NASA spies more than 50 greenhouse gases from the International Space Station

In April, the National Oceanic and Atmospheric Administration announced that 2021 saw a record increase in atmospheric methane – a harmful greenhouse gas known to contribute to global warming and thus all the devastating consequences that come with it.

Consequences such as hurricanes and severe floods destroy people’s homes and lead to massive amounts of death. Like wildfires that destroy entire towns and increase the risk of cancer.

What is remarkable is that this is distinguished Second Year Respectively, there has been such a huge rise in methane since scientists started tracking levels of the chemicals in 1983. To make matters worse, the ominous pattern stems from the fact that fossil fuel production, biomass burning, improper waste management etc. Human activities produce a lot of methane – but these activities are increasing worldwide.

In other words, the way we burn coal for energy and develop massive landfills to store our waste is the crux of the problem.

To figure out where, exactly, our methane emissions are coming from — so we can try to plug the largest sources — NASA has reassigned a mission to the International Space Station to look down on Earth and identify methane hotspots on our planet.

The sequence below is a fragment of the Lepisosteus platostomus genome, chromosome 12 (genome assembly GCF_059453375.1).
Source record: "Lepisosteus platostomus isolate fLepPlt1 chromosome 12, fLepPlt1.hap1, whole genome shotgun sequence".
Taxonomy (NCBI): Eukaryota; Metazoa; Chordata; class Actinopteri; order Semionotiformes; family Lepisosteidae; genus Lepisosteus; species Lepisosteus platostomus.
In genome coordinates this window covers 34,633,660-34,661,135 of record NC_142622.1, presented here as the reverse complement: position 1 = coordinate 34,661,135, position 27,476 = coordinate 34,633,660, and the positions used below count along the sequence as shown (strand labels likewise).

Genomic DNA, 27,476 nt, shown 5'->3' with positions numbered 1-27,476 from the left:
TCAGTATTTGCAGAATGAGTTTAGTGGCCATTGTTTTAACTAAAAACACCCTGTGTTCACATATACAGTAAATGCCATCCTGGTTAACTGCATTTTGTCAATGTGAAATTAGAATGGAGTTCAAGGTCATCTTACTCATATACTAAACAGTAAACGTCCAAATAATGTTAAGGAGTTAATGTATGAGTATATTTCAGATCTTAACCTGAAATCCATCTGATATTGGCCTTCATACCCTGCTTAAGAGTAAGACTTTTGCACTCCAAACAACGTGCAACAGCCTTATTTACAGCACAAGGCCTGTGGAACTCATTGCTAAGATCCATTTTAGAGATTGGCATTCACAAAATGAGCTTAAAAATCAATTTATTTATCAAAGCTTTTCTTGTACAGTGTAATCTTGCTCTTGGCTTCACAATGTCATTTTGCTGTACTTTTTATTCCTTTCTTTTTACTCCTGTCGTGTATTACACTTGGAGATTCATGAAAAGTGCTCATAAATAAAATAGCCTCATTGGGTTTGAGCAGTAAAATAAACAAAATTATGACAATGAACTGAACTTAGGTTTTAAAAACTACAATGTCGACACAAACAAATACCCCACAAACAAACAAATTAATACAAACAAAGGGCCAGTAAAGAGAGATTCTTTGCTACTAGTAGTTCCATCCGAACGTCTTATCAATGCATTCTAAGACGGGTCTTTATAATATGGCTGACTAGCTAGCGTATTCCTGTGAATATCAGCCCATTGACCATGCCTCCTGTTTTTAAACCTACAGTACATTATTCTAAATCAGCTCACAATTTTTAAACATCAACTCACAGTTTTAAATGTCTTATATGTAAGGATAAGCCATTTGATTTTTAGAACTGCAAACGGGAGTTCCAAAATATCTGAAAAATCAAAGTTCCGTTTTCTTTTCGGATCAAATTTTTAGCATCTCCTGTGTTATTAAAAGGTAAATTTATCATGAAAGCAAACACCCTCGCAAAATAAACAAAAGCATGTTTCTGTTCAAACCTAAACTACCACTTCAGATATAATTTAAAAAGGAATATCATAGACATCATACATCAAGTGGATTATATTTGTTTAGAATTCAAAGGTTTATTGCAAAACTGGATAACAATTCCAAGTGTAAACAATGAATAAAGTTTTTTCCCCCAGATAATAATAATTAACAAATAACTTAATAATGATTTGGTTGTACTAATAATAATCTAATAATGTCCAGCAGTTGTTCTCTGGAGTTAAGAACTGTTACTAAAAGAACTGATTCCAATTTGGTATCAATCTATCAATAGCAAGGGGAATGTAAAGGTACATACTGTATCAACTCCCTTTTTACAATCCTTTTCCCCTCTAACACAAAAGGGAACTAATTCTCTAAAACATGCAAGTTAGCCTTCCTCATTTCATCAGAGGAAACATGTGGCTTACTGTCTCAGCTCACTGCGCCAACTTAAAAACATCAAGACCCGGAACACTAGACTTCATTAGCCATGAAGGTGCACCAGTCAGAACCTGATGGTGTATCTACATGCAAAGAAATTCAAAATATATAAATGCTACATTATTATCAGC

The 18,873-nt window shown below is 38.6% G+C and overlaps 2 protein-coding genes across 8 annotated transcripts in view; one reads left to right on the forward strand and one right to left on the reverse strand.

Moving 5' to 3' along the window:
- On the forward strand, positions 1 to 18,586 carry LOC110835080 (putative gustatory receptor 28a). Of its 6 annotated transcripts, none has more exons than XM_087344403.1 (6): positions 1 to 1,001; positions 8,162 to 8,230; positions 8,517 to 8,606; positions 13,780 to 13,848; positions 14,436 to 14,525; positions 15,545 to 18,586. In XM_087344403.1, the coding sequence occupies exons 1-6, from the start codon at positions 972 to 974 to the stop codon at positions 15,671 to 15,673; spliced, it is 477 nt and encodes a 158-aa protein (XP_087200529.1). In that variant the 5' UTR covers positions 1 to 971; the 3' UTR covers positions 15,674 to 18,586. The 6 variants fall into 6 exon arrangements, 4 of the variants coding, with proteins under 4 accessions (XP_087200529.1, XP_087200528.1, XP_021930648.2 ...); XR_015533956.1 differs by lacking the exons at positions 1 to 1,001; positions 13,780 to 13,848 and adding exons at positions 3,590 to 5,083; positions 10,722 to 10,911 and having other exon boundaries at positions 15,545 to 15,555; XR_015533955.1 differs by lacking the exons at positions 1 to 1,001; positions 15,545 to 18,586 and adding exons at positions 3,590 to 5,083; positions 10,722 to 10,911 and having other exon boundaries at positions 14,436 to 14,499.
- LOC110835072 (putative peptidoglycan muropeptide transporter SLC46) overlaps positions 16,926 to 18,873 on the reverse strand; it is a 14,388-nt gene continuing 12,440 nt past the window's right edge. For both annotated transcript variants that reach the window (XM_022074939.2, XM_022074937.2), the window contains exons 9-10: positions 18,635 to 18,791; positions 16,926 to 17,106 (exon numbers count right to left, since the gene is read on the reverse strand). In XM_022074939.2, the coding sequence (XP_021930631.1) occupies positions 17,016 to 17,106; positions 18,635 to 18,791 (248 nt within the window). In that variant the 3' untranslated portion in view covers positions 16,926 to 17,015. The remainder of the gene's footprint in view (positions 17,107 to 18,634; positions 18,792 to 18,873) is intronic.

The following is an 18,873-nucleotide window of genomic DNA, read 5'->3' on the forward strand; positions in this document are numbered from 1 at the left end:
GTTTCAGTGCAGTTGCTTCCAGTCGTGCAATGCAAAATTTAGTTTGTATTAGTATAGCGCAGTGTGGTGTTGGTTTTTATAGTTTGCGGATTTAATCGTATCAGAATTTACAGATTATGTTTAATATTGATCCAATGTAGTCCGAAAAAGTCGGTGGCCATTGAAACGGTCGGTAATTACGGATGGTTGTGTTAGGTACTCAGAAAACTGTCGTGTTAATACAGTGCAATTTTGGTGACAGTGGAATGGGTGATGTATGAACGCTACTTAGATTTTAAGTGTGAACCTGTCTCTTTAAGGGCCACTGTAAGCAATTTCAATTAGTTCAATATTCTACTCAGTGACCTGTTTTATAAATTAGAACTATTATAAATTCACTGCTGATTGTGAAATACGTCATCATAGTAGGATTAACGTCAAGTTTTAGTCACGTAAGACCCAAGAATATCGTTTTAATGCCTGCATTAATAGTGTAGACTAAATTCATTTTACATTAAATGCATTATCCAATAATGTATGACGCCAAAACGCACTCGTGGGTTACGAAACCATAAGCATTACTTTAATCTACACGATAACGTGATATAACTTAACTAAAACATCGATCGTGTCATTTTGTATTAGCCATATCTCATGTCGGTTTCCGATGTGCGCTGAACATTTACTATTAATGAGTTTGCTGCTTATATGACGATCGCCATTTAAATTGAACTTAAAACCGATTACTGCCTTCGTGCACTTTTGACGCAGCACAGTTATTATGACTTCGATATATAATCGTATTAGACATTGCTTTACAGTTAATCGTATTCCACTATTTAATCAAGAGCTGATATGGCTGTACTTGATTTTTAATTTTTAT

Called the Investigative Source of Mineral Dust on Earth’s Surface — named for its original function of studying how dust affects our climate — but also known as EMIT, the endeavor has discovered more than 50 of what NASA calls “super emitters” of methane. These ultra-high emissions consist of facilities, equipment, and other man-made infrastructure associated with fossil fuels, waste, and agro-industries.

NASA stated that “the new observations stem from the extensive coverage of the planet provided by the space station’s orbit, as well as from EMIT’s ability to survey areas of the Earth’s surface tens of miles wide while resolving areas as small as a football field.”

A graph showing how fossil fuel consumption has risen globally since 1800. It's a very exponential increase, peaking in 2021.

Our world in data

Scientists in the EMIT program essentially took the mission’s spectroscopic data, which reveals chemical fingerprints of specific molecules on Earth from a bird’s eye view, and extracted clues about the methane signature. As it turns out, methane falls within the spectral range for which EMIT is calibrated, so the conclusion occurred naturally.

“We were eager to see how EMIT’s mineral data will improve climate modeling,” Kate Calvin, NASA’s chief scientist and senior climate advisor, said in a statement. “This additional ability to detect methane provides a fantastic opportunity to measure and monitor the greenhouse gases that contribute to climate change.”

methane culprits on earth

In all, EMIT data found more than fifteen sources of ultra-high emissions in Central Asia, the Middle East, and the southwestern United States.